House Speaker Richard Corcoran's next target: Florida Lottery
House Speaker Richard Corcoran has demanded extensive financial records from colleges, universities and tourism and economic development boards. He refused to pay "outrageous" legal fees to a state agency. He threatened to sue the chief justice of the state Supreme Court. He planned to impeach a circuit judge.
Here's the latest. Corcoran plans to file a lawsuit against the Florida Lottery for signing a long-term contract for online games, including a new smartphone app, that costs nearly $700 million but would bind future legislatures, which Corcoran considers a violation of state law. If Corcoran succeeds, the contract would be thrown out and the Lottery would have to bid it all over again.
There's no comment yet from the speaker's office, but the Times/Herald has learned that a lawsuit could be filed as early as Thursday. The start of the 2017 legislative session is three weeks away, and the speaker of the House is planning to sue a state agency under the control of Gov. Rick Scott.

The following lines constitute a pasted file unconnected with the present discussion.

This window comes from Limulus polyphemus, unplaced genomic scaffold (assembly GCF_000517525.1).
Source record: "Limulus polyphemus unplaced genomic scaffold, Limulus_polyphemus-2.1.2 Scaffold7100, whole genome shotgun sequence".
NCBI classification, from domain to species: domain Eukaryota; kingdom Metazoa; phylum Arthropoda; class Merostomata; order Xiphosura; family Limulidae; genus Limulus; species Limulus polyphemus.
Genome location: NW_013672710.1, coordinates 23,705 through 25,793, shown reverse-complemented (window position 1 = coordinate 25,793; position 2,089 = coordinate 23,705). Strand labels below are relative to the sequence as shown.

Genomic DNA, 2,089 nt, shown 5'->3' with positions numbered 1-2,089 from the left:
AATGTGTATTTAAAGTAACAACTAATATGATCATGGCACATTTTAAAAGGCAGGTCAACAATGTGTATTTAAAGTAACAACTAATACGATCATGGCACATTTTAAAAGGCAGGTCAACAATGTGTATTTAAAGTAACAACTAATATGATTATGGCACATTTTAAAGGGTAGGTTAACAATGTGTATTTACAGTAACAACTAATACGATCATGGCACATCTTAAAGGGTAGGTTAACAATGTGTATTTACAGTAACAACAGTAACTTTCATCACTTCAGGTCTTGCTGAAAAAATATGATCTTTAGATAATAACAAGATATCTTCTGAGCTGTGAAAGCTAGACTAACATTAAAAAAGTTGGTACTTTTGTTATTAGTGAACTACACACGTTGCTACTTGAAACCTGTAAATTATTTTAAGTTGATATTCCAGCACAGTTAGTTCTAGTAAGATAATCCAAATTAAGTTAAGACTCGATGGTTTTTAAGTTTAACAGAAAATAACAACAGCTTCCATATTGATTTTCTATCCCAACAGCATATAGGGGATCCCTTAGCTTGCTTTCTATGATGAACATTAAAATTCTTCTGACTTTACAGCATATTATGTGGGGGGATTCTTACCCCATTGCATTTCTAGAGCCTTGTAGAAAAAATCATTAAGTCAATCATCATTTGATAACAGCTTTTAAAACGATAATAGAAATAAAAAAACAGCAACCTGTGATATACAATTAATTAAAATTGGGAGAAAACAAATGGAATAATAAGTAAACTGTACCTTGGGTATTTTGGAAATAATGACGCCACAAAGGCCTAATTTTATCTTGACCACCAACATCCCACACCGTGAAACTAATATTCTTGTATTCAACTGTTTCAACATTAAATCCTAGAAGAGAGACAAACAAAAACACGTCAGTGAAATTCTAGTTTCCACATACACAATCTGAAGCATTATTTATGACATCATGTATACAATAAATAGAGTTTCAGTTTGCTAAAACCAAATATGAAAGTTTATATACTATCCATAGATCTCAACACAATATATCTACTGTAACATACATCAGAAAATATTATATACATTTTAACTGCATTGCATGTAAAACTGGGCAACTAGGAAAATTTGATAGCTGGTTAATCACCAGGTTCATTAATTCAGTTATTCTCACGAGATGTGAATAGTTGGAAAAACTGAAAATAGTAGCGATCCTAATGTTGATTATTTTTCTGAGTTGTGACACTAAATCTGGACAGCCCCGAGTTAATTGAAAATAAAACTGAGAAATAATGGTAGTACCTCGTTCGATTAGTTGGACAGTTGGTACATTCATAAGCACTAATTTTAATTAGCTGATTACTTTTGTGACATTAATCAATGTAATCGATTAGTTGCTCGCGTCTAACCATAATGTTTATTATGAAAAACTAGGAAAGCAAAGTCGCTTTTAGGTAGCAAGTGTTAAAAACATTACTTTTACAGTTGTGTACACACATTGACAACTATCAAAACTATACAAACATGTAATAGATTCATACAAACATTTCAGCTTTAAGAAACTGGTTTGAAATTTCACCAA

Because the Lottery is a state agency, a lawsuit will be seen as another frontal assault by Corcoran on Scott, who appoints the Lottery director. Here's the news release saying the Lottery inked a contract with International Game Technology (IGT) to provide games for a 13-year period through 2031.
"We are in the business to sell tickets and generate money for education," said Connie Barnes, a Lottery spokeswoman, when the IGT deal was announced last September.